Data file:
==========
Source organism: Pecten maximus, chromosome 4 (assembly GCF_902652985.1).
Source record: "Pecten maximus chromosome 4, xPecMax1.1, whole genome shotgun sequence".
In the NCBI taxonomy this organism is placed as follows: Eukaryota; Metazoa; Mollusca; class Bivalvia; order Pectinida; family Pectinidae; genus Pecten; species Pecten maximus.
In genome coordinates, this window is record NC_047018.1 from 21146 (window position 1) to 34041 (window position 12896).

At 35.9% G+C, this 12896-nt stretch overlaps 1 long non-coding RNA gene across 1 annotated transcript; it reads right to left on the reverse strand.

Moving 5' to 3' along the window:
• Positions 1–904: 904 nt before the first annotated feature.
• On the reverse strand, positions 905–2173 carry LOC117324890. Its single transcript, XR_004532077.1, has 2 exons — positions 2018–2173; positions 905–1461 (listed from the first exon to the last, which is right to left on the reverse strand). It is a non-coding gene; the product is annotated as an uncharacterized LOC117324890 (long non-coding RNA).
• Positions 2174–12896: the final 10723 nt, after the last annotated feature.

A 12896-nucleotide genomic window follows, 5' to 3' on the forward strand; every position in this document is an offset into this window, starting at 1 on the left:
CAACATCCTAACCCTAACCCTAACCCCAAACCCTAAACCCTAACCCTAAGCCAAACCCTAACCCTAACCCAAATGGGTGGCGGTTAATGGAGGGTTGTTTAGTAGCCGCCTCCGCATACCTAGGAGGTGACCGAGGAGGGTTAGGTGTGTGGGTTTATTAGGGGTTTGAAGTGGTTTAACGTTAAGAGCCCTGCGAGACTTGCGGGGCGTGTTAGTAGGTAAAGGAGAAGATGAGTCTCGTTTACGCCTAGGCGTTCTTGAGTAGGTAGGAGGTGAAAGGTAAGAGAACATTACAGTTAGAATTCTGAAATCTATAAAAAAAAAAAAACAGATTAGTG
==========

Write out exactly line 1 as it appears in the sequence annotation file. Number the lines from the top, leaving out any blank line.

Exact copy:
Source organism: Pecten maximus, chromosome 4 (assembly GCF_902652985.1).